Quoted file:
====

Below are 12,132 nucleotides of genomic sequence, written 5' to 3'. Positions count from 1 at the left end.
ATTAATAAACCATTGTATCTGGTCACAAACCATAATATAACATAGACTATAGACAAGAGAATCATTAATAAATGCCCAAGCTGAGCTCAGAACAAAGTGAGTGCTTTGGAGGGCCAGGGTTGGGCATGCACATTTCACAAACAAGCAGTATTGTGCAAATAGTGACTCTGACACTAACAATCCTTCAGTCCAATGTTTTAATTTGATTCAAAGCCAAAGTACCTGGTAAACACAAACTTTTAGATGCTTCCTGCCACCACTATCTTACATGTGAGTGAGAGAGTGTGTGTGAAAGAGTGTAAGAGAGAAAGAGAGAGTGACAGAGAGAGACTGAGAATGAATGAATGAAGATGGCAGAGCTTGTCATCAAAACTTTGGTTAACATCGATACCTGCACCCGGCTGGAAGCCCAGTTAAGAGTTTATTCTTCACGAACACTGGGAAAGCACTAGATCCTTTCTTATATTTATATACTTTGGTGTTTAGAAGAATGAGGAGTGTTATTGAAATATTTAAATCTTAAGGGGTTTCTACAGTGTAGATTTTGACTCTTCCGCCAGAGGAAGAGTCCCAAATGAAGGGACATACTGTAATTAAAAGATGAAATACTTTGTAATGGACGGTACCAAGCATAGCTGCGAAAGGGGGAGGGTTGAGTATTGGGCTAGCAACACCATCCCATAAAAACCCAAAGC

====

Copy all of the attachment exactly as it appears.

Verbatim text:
Below are 12,132 nucleotides of genomic sequence, written 5' to 3'. Positions count from 1 at the left end.
ATTAATAAACCATTGTATCTGGTCACAAACCATAATATAACATAGACTATAGACAAGAGAATCATTAATAAATGCCCAAGCTGAGCTCAGAACAAAGTGAGTGCTTTGGAGGGCCAGGGTTGGGCATGCACATTTCACAAACAAGCAGTATTGTGCAAATAGTGACTCTGACACTAACAATCCTTCAGTCCAATGTTTTAATTTGATTCAAAGCCAAAGTACCTGGTAAACACAAACTTTTAGATGCTTCCTGCCACCACTATCTTACATGTGAGTGAGAGAGTGTGTGTGAAAGAGTGTAAGAGAGAAAGAGAGAGTGACAGAGAGAGACTGAGAATGAATGAATGAAGATGGCAGAGCTTGTCATCAAAACTTTGGTTAACATCGATACCTGCACCCGGCTGGAAGCCCAGTTAAGAGTTTATTCTTCACGAACACTGGGAAAGCACTAGATCCTTTCTTATATTTATATACTTTGGTGTTTAGAAGAATGAGGAGTGTTATTGAAATATTTAAATCTTAAGGGGTTTCTACAGTGTAGATTTTGACTCTTCCGCCAGAGGAAGAGTCCCAAATGAAGGGACATACTGTAATTAAAAGATGAAATACTTTGTAATGGACGGTACCAAGCATAGCTGCGAAAGGGGGAGGGTTGAGTATTGGGCTAGCAACACCATCCCATAAAAACCCAAAGC